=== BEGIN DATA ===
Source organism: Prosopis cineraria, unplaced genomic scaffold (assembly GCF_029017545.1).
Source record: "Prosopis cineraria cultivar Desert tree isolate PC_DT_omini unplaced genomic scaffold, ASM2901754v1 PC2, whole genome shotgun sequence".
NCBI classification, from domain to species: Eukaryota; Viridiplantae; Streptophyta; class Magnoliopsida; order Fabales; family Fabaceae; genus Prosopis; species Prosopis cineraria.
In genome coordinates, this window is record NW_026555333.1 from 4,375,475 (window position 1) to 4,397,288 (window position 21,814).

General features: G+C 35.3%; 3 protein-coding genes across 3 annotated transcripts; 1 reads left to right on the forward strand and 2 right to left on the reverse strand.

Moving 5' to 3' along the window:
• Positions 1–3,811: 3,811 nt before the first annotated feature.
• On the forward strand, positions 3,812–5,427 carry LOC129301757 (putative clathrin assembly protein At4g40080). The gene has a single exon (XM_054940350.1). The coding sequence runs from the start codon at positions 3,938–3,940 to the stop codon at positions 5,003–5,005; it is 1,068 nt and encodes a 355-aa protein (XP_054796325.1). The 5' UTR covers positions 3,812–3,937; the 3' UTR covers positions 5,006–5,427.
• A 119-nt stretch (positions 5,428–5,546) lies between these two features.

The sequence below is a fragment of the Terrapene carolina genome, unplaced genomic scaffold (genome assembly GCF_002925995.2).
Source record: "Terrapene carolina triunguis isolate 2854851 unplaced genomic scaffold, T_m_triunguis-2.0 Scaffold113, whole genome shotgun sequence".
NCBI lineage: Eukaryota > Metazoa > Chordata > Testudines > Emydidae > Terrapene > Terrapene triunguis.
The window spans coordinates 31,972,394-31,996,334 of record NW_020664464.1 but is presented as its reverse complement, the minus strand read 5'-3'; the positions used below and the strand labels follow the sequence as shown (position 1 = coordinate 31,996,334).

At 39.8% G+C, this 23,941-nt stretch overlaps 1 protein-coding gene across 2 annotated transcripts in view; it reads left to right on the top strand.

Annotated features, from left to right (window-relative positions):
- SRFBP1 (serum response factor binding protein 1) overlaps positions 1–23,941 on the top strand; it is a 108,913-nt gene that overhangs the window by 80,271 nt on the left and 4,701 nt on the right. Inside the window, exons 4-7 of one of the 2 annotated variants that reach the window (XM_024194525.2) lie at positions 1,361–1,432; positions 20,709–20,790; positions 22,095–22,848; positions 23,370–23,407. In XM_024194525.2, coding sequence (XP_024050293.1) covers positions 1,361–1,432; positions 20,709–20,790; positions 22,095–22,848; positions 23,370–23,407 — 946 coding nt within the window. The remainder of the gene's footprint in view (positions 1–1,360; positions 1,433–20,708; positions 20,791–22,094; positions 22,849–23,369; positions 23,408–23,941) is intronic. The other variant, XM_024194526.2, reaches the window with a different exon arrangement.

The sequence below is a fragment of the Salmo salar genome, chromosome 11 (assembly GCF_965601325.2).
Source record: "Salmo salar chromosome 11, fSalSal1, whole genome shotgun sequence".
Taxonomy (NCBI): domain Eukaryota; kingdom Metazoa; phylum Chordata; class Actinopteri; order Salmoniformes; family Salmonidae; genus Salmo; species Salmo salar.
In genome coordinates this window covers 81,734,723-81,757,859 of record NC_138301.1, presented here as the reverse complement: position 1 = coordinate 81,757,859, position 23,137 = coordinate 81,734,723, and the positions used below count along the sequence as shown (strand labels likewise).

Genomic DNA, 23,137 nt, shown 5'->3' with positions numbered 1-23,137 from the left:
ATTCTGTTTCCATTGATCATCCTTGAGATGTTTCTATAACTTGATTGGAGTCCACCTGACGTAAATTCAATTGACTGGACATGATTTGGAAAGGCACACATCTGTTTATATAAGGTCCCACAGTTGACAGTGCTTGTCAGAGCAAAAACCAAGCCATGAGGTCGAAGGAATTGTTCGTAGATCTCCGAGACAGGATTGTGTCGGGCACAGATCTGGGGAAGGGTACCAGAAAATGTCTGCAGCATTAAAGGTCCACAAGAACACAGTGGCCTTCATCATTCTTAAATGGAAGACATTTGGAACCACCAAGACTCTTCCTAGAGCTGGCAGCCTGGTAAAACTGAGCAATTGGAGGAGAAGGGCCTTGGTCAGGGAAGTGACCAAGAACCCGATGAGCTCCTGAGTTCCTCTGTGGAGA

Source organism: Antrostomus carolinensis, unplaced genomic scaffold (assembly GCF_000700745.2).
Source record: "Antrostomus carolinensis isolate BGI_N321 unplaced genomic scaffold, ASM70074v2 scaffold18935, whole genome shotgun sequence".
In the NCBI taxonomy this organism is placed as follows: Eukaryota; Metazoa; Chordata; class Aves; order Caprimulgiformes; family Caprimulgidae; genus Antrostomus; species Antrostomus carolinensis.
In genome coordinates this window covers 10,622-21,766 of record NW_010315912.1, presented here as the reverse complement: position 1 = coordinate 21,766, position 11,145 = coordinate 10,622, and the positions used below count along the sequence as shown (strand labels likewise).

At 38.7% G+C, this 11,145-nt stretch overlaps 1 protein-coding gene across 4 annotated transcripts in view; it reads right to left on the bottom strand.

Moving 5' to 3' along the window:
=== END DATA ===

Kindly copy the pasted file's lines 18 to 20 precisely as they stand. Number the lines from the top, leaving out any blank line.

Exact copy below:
Source record: "Salmo salar chromosome 11, fSalSal1, whole genome shotgun sequence".
Taxonomy (NCBI): domain Eukaryota; kingdom Metazoa; phylum Chordata; class Actinopteri; order Salmoniformes; family Salmonidae; genus Salmo; species Salmo salar.
In genome coordinates this window covers 81,734,723-81,757,859 of record NC_138301.1, presented here as the reverse complement: position 1 = coordinate 81,757,859, position 23,137 = coordinate 81,734,723, and the positions used below count along the sequence as shown (strand labels likewise).